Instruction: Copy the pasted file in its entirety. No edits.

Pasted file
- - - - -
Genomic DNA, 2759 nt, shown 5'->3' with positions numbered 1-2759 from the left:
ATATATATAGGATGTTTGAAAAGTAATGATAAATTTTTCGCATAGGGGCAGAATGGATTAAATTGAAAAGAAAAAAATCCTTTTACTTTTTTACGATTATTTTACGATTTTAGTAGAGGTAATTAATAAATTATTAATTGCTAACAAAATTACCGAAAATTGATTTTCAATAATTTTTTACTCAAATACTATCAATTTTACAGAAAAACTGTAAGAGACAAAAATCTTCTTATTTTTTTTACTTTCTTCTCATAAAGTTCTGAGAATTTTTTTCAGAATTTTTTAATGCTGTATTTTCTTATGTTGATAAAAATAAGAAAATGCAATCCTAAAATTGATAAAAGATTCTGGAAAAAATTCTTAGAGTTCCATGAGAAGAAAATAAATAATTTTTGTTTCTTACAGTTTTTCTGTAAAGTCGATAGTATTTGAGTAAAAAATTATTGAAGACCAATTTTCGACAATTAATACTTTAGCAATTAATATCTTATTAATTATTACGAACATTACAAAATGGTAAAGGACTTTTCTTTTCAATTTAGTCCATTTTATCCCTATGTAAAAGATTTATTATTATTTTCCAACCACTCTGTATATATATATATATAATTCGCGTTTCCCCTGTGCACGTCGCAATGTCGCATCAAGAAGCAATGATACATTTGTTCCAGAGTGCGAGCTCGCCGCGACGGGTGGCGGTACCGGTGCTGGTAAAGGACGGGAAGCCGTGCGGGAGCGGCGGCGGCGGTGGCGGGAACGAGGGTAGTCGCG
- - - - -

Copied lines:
Genomic DNA, 2759 nt, shown 5'->3' with positions numbered 1-2759 from the left:
ATATATATAGGATGTTTGAAAAGTAATGATAAATTTTTCGCATAGGGGCAGAATGGATTAAATTGAAAAGAAAAAAATCCTTTTACTTTTTTACGATTATTTTACGATTTTAGTAGAGGTAATTAATAAATTATTAATTGCTAACAAAATTACCGAAAATTGATTTTCAATAATTTTTTACTCAAATACTATCAATTTTACAGAAAAACTGTAAGAGACAAAAATCTTCTTATTTTTTTTACTTTCTTCTCATAAAGTTCTGAGAATTTTTTTCAGAATTTTTTAATGCTGTATTTTCTTATGTTGATAAAAATAAGAAAATGCAATCCTAAAATTGATAAAAGATTCTGGAAAAAATTCTTAGAGTTCCATGAGAAGAAAATAAATAATTTTTGTTTCTTACAGTTTTTCTGTAAAGTCGATAGTATTTGAGTAAAAAATTATTGAAGACCAATTTTCGACAATTAATACTTTAGCAATTAATATCTTATTAATTATTACGAACATTACAAAATGGTAAAGGACTTTTCTTTTCAATTTAGTCCATTTTATCCCTATGTAAAAGATTTATTATTATTTTCCAACCACTCTGTATATATATATATATAATTCGCGTTTCCCCTGTGCACGTCGCAATGTCGCATCAAGAAGCAATGATACATTTGTTCCAGAGTGCGAGCTCGCCGCGACGGGTGGCGGTACCGGTGCTGGTAAAGGACGGGAAGCCGTGCGGGAGCGGCGGCGGCGGTGGCGGGAACGAGGGTAGTCGCG